This past Father’s Day, I decided to sit down and have a sort of movie marathon with my dad. As we sat down in front of the TV, my dad quickly noticed something: almost all of his favorite films were playing on the different cable networks that we had. He was ecstatic, I was less so. In recent years, and specifically in the last few years that I had worked at movie theatres, I have noticed a trend in the films that my dad, and many other dads/men around his age, seem to enjoy.
The Ringer posted a fantastic article late last November, titled “Introducing the Dad Movie Hall of Fame.” In the article, the various writers debate which films should go into this hypothetical hall of fame, eventually deciding on various sports biographies and war films. However, in their piece, I believe they missed three crucial film franchises that are essential to the “dad film” canon.
There are three film franchises that my dad seems to love above the rest: the Jack Reacher franchise (Jack Reacher, dir. Christopher McQuarrie, 2012 and Jack Reacher: Never Go Back, dir. Edward Zwick, 2016); the John Wick franchise (three films so far all directed by Chad Stahelski, 2014-2019); and the Jason Bourne franchise (five films, all directed by different people, 2002-2016). As I worked in my movie theatres, I noticed that the people buying tickets for the new releases from these franchises all seemed to look and act similarly to my dad. It was no coincidence that these franchises all happened to be playing on Father’s Day then, since they all appeal to this dad demographic.
The main characters in these films are all so similar that it is almost difficult to tell them apart. Both Jack Reacher and Jason Bourne are characters adapted from action novels, where as John Wick is a fully original character. Reacher and Bourne seem to be the most alike, as both had experiences with the military and tend to go on covert missions as part of their job descriptions. Bourne also has some similarities with Wick since both of their character arcs deal with vengeance and become assassins or hitmen. Sometimes the characters have a love interest, sometimes they are fighting on behalf of their love interest. They all travel around Europe and somehow all have to deal with Eastern European criminals. All of the characters share the same traits: they are headstrong, they are loyal, they have strong morals, and they all seem to work outside of the justice system and use a sort of vigilante justice, which is what this demographic seems to love. They seem to enjoy characters that do the right thing, no matter the circumstance, and want to try to emulate.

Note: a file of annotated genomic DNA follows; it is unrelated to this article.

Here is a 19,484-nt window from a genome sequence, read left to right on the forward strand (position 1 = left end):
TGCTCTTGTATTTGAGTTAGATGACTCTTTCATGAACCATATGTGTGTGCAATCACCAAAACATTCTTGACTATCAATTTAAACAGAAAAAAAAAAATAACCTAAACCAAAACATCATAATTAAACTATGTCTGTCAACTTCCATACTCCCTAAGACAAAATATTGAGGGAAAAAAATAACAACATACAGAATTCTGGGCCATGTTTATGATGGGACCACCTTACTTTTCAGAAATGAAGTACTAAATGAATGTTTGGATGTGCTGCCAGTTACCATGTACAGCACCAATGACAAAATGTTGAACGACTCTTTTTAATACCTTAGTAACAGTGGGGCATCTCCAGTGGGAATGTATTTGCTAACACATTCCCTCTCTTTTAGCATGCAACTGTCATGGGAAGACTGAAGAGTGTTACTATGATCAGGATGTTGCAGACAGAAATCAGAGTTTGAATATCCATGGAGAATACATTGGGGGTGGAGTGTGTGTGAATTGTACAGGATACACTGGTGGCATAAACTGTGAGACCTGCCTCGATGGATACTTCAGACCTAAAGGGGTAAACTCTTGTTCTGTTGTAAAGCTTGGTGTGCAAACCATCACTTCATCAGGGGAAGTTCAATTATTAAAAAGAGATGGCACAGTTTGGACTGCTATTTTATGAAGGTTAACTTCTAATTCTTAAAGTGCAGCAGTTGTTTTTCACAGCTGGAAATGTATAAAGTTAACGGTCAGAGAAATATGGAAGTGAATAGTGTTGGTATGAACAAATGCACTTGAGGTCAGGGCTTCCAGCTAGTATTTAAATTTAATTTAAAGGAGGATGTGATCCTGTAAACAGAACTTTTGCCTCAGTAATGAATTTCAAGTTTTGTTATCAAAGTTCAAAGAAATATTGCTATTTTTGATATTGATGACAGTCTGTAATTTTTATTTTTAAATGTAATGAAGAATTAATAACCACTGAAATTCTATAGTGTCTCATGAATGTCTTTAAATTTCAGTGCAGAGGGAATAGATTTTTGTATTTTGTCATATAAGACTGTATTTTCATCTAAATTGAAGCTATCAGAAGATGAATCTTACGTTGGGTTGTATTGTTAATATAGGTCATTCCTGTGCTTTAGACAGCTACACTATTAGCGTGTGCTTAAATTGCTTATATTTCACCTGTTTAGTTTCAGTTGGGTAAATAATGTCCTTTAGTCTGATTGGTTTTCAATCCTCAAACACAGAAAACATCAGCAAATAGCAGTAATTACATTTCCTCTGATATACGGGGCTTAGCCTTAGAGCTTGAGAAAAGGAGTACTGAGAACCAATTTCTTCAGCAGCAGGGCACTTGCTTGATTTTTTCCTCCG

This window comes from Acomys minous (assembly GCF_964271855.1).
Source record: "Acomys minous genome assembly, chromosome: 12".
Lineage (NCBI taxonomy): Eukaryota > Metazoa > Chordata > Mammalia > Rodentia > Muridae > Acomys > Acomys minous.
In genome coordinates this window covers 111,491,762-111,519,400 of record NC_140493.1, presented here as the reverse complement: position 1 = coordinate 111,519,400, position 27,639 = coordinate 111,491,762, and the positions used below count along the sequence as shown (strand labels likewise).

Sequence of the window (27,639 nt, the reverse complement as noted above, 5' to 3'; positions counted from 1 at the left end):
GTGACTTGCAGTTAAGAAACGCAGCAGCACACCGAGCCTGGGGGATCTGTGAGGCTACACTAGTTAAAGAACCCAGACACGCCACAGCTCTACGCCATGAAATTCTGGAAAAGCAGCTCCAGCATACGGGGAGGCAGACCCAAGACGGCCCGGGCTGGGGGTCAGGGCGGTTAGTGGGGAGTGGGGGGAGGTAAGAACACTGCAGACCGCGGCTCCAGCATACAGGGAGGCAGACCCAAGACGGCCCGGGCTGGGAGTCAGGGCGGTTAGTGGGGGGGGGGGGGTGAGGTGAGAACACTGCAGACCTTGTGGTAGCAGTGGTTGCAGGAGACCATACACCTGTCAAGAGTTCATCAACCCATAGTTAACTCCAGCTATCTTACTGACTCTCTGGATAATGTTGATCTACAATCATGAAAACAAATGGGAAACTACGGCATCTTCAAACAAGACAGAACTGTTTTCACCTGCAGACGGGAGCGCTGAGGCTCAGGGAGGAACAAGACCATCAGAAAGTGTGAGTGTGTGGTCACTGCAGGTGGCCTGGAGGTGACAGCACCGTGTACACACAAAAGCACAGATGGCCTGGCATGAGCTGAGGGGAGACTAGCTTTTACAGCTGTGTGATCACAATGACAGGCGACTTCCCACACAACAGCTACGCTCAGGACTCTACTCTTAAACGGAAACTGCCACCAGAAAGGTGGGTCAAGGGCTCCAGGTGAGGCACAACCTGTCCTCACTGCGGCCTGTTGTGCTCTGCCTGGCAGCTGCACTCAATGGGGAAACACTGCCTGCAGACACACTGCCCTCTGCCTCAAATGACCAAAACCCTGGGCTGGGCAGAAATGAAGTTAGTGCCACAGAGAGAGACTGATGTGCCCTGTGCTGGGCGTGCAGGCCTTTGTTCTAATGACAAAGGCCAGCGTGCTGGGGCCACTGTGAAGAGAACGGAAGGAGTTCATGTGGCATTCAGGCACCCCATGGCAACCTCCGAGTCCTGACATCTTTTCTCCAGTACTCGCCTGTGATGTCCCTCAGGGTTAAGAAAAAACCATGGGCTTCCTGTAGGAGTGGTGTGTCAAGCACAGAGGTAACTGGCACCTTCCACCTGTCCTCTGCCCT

The films themselves are also filmed in a similar style. These films all fall under the action/thriller genre, which means they typically rely on large elaborate scenes filled with fights, weapons, dangerous looking stunts, sweeping camera angles, and quick cuts. These set pieces are used to drive the action of the story forward, to build conflict between their chosen main character and whatever enemy they have to fight. The use of these scenes, however, usually means that the plots of the films are simplified to a concept: Bourne has to find out the truth behind his past, Reacher has to independently investigate a crime, Wick has to find and kill the people who killed his dog. The films focus on one thing, their need for their idea of justice, and form a plot around that specific trait.
The combination of the simplified and similar plots, the similar versions of characters, and the elaborate fight scenes could be why these film franchises appeal to this dad demographic. The films with their simplified plots are fairly easy to follow along (in case dads fall asleep during a scene), the fight scenes are exciting to watch (and, if the scenes are loud enough, can wake up dads from that short nap), and the characters are people that they want to be.
The “dad film” canon just continues to grow with the additions of these similar film franchises and will forever be on television at the same time every Father’s Day.